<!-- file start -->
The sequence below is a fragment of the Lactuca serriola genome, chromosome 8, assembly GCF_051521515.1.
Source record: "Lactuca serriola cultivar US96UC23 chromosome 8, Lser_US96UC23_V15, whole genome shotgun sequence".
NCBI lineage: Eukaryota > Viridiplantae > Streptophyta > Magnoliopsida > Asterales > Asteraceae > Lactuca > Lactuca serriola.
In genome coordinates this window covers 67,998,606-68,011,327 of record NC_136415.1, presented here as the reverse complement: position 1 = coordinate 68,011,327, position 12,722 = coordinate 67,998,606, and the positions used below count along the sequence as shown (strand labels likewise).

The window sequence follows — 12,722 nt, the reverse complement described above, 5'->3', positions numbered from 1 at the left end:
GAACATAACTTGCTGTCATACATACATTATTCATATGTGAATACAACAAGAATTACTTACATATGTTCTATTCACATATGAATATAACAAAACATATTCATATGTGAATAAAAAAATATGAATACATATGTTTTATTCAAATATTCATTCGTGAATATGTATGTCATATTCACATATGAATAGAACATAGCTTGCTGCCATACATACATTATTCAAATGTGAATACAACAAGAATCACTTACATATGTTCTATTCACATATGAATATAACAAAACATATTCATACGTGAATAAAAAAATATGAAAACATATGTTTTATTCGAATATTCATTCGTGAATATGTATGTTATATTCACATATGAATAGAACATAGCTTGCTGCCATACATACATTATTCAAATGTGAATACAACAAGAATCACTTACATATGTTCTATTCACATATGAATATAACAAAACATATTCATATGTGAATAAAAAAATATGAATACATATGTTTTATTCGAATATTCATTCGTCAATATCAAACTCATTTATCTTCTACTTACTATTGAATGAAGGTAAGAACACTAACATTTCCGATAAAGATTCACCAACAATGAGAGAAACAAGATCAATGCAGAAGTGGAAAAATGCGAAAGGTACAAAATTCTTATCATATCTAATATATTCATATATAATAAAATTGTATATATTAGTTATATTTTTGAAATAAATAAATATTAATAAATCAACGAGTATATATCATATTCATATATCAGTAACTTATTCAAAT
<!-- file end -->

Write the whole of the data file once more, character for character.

The sequence below is a fragment of the Lactuca serriola genome, chromosome 8, assembly GCF_051521515.1.
Source record: "Lactuca serriola cultivar US96UC23 chromosome 8, Lser_US96UC23_V15, whole genome shotgun sequence".
NCBI lineage: Eukaryota > Viridiplantae > Streptophyta > Magnoliopsida > Asterales > Asteraceae > Lactuca > Lactuca serriola.
In genome coordinates this window covers 67,998,606-68,011,327 of record NC_136415.1, presented here as the reverse complement: position 1 = coordinate 68,011,327, position 12,722 = coordinate 67,998,606, and the positions used below count along the sequence as shown (strand labels likewise).

The window sequence follows — 12,722 nt, the reverse complement described above, 5'->3', positions numbered from 1 at the left end:
GAACATAACTTGCTGTCATACATACATTATTCATATGTGAATACAACAAGAATTACTTACATATGTTCTATTCACATATGAATATAACAAAACATATTCATATGTGAATAAAAAAATATGAATACATATGTTTTATTCAAATATTCATTCGTGAATATGTATGTCATATTCACATATGAATAGAACATAGCTTGCTGCCATACATACATTATTCAAATGTGAATACAACAAGAATCACTTACATATGTTCTATTCACATATGAATATAACAAAACATATTCATACGTGAATAAAAAAATATGAAAACATATGTTTTATTCGAATATTCATTCGTGAATATGTATGTTATATTCACATATGAATAGAACATAGCTTGCTGCCATACATACATTATTCAAATGTGAATACAACAAGAATCACTTACATATGTTCTATTCACATATGAATATAACAAAACATATTCATATGTGAATAAAAAAATATGAATACATATGTTTTATTCGAATATTCATTCGTCAATATCAAACTCATTTATCTTCTACTTACTATTGAATGAAGGTAAGAACACTAACATTTCCGATAAAGATTCACCAACAATGAGAGAAACAAGATCAATGCAGAAGTGGAAAAATGCGAAAGGTACAAAATTCTTATCATATCTAATATATTCATATATAATAAAATTGTATATATTAGTTATATTTTTGAAATAAATAAATATTAATAAATCAACGAGTATATATCATATTCATATATCAGTAACTTATTCAAAT